Before I start
I had been terrified about starting my new job. For weeks, I was filled self doubt and convinced that I couldn’t do it. I wanted to pull out and stick with the safety of my current life as I knew it. That was the easy option. But I also knew that if I didn’t give it go, I would never know. And I would probably end up living with regret. So as terrified as I was, and as much as I desperately wanted to quit before I’d even started, I knew I had to do it. As my start date for my new job came ever closer, my anxiety grew stronger. Before I knew it, the day for starting my new job was here.
New Job – Day 1
Alarm is set for 5.30am. Thankfully, I wake up two minutes before and to my surprise, I don’t actually feel too tired. I get up, get dressed, put my sun cream on (as I always do) and head downstairs to the kitchen. I have my usual half a litre of warm water, take my medication, clean my teeth, and head out the door at 5.50am to walk to the station.
My train is at 6.15am and I arrive in good time. I was surprised to see that the platform was quite busy. I have commuted at that sort of time a fair bit in the past and it has always been very busy – like squished sardines. It was nowhere near as busy as that, but I was expecting with Covid that it would be pretty quiet, especially at 6.15am. However, once we had all got on the train, there was plenty of room and I found a seat where I could socially distance.
Now for me to sit down at this point is actually quite a big deal. Whenever I have commuted in the past for work or university, at this stage in the journey I would always stand up. Yes, quite often it would be too busy to sit down, but even if there were spare seats, I would never sit down. I HAD to stand up for this part of the journey.
But with starting my new job, I did not follow this rule that I had religiously followed in the past. I did feel a bit stressed and anxious but, I as I have progressed in my recovery, my thinking has become flexible. In previous years, my rules had been so rigid, so inflexible, and it was inconceivable that I would ever not follow one. But now, with increased flexibility in my thinking, some rules are easier not to follow. Some rules have become more flexible. And this is one of them. It was 6.15am and I wanted to sit down. So I did.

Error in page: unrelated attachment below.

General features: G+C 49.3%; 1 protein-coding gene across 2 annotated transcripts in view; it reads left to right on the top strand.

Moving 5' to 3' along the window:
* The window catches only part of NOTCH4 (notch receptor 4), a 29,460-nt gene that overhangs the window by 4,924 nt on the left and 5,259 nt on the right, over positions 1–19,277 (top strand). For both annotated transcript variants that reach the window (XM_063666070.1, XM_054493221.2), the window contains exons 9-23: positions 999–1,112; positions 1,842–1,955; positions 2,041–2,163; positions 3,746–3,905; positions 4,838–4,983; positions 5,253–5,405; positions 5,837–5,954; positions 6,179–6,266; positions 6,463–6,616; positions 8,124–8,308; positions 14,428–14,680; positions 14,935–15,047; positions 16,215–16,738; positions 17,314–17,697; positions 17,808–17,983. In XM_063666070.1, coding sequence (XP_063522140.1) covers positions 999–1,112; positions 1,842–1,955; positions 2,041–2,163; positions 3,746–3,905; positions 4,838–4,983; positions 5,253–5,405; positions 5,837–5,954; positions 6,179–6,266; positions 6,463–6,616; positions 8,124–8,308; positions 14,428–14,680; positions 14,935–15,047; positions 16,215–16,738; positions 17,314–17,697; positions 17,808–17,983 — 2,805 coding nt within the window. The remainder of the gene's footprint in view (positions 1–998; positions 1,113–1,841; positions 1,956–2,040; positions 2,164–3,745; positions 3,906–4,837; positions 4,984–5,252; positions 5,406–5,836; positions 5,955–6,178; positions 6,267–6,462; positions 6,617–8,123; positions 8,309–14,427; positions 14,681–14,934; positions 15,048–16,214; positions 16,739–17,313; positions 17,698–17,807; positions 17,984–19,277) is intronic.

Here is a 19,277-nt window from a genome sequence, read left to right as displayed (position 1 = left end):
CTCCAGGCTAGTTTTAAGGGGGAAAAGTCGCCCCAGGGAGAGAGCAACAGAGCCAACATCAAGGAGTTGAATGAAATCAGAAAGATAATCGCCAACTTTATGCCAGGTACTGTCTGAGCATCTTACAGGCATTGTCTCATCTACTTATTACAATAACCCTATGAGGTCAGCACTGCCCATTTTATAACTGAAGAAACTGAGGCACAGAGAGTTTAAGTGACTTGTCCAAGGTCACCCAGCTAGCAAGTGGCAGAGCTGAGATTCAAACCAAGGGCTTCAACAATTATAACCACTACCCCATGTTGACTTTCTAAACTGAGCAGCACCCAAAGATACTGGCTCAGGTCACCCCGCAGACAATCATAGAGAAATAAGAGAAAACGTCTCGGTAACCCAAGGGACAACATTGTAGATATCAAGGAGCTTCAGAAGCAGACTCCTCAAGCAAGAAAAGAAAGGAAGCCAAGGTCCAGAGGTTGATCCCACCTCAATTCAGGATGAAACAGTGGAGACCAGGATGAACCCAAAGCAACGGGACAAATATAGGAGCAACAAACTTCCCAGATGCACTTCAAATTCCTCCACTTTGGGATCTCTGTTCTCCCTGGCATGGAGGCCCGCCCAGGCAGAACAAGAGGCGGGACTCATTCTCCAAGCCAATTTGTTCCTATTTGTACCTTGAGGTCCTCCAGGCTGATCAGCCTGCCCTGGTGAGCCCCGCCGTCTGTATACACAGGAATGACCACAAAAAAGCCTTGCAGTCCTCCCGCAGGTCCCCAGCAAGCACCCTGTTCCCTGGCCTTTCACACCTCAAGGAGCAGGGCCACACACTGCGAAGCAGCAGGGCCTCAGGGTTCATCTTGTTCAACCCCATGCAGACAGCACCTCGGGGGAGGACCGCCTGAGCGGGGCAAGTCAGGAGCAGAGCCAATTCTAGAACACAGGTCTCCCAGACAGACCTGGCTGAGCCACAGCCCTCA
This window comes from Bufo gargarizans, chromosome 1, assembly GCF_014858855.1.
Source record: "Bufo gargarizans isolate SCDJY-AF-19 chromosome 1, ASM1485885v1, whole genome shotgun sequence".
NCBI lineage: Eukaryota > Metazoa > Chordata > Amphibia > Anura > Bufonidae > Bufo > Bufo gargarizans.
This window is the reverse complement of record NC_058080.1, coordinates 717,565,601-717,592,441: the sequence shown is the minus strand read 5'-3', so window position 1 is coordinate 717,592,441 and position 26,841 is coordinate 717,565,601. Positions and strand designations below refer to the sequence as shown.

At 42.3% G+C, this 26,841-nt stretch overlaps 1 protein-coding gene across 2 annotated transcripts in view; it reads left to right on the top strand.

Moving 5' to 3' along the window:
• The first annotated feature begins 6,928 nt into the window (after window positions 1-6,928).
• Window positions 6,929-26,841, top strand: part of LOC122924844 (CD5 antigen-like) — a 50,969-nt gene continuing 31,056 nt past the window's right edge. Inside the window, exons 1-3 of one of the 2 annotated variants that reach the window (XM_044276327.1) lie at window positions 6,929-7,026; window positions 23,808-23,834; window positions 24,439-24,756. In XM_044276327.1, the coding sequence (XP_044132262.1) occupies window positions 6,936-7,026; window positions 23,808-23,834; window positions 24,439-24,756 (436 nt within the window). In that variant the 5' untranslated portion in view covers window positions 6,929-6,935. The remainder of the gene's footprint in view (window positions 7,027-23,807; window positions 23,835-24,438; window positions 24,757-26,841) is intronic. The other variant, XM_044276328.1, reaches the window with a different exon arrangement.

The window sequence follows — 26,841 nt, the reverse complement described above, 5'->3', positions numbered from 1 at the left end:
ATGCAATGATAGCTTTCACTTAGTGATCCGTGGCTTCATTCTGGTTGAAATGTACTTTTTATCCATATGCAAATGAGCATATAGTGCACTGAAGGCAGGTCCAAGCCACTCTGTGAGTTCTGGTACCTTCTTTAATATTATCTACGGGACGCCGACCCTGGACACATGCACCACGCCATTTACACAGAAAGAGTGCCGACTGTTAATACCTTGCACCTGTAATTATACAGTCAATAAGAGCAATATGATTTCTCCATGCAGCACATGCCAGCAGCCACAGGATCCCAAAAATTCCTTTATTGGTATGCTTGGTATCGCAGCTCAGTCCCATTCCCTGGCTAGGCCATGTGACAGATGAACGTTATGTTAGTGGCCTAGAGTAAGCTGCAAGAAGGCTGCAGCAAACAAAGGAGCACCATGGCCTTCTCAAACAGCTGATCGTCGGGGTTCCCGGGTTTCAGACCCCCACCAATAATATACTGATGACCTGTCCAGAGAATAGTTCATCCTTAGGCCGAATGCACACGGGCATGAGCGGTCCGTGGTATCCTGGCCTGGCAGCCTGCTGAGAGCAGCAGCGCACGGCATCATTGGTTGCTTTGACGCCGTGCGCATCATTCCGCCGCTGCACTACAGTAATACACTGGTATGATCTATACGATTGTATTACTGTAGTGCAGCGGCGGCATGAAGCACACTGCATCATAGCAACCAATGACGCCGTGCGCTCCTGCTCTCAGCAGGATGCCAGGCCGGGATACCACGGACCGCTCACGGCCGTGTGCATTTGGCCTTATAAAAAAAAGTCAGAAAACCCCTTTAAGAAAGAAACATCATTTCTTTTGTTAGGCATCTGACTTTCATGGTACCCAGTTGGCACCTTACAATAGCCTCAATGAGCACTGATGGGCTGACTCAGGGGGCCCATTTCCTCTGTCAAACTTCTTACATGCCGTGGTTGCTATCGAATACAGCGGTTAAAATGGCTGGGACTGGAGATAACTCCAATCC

The underground was stressful. I have got used to commuting a lot over the last few years but with covid, I am out of practice. And I found it hard work. It was busy, I was apprehensive about the clear lack of social distancing and potential spread of covid, and it was tiring. I wasn’t used to it. When I arrived at my final stop, I then had to a short walk to my work place. But I had no idea how to get there. The directions I had looked at beforehand did not seem to match up where I was, and Google was not updating to my location. Stress overload.
After about 10 minutes of panic, standing on a street corner feeling absolutely helpless and convinced I would never find my way there, my Google Maps starting working. Thank god! It was actually really simple to get there (but it’s a bit like – questions are always easy when you know the answers)! I found my way to the correct room and waited for a member of staff to let me in.
Meeting New People
I met my new colleagues who all seemed very pleasant and welcoming. Generally, I really struggle with meeting new people as I have always been someone who is very shy and quiet. I never know what to say and believe that I am useless at making conversation. But actually, the more I have put myself into these types of situations over the years, the easier it has become. And I didn’t realise it had become easier until today. I didn’t find it quite so excruciatingly difficult to meet new people. That’s not saying it wasn’t hard, or that I was anxious or scrutinising my every word and move, but it was easier than it had been in the past.
In order for me to get to learn the new job, my first six weeks are more like shadowing. My first day at my new job went as well as I could have hoped for. I still believed that I would be useless, but at least I had made a start. I had broken that initial fear. My first days were due to be consecutive, Thursday and Friday. So I had planned to stay in a local Travelodge (which I had stayed in many times before and was familiar with the area) to reduce the amount of travelling and so I didn’t have to get up quite so early the next morning.